Get the latest BPR news delivered free to your inbox daily. SIGN UP HERE
Op-ed views and opinions expressed are solely those of the author.
The “Cold War” between the US and China has really heated up over the past several weeks. In fact, in the past few days, heightened tensions are thought to be responsible for the Chinese military ramping up military drills around East Asia as the two nations have verbally sparred in the aftermath of the US sending multiple aircraft carrier strike groups to perform dual-carrier exercises in the South China Sea twice last month.
Additionally, the past few weeks also saw both countries offering dual orders for the closure of consulates and the FBI going as far as to advise Americans living in or visiting Communist China of the potential for a “heightened risk of arbitrary detention,” related to “state security.”
But, is this latest turn of events is really just the equivalent of a “lover’s quarrel” for the two countries, that are still heavily intertwined as each other’s “biggest investor and trade partner,” according to comments made by Chinese President Xi Jinping at the St Petersburg International Economic Forum last year?
The string of recent microaggressions the two superpowers have committed against each other does at least beg the question, “at what point will the weight of this international serve and volley of hostility be enough to break the proverbial ‘camel’s back?’”
Earlier this year, at the height of COVID-19 inspired fear and hysteria in America, the Communist Chinese government, which is arguably responsible for every coronavirus related death that occurred outside of its borders, withheld shipments of personal protective equipment headed to the United States and other countries.
It was also learned that while China was fervently denying the possibility of human-to-human transmission of COVID-19, their government was simultaneously hoarding PPE imports, as according to Steven Bannon, former White House chief strategist early in the Trump administration, “The same people that understood this virus had human-to-human transmission and was going to be a pandemic were at the same time vacuuming up every piece of PPE from the US, Brazil and Europe.”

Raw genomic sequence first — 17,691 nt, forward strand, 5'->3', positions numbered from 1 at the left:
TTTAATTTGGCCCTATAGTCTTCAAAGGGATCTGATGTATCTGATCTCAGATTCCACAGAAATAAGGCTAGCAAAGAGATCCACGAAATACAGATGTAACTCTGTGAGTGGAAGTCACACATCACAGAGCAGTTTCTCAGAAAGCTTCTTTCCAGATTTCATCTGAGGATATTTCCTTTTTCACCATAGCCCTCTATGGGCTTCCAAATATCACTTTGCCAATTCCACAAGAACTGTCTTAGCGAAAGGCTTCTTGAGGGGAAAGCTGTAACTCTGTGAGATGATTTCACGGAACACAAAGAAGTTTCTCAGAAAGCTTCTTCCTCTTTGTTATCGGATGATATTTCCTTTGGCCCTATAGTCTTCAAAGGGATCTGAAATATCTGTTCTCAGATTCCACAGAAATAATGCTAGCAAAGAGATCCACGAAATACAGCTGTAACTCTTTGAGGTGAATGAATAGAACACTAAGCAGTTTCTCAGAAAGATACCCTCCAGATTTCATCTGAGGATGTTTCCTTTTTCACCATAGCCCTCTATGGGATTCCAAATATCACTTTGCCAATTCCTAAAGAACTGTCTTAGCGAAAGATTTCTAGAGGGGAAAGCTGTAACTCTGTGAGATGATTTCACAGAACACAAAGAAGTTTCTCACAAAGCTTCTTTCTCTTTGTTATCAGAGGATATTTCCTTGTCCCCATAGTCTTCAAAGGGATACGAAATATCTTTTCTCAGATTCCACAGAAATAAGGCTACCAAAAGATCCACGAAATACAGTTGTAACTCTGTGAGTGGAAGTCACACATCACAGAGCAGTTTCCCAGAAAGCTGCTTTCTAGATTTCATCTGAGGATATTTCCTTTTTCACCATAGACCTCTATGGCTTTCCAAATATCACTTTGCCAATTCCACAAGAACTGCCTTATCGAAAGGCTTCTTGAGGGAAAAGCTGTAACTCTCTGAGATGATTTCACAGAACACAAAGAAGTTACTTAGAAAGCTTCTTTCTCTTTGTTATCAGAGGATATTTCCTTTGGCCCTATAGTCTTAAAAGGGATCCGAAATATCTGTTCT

This occurred just before the time that the Communist Chinese propaganda machine would attempt to claim victory over the virus, as the debate regarding how and when to execute reopening protocols and their associated timeframes was just taking shape in most of the rest of the world.
In the weeks and months since, President Trump, as well as many in the world and media and politics have not been shy regarding the assigning of blame to China for the deaths and pronounced spiral into worldwide recession as a result of the mishandling of the initial coronavirus outbreak.
The debate has even begun in some circles regarding what specific financial liability China has in the matter of COVID-19, as a result of their irresponsible and arguably criminal handling of sensitive and valuable data that could have been used to minimize the loss of human life since the pandemic has taken hold of the planet.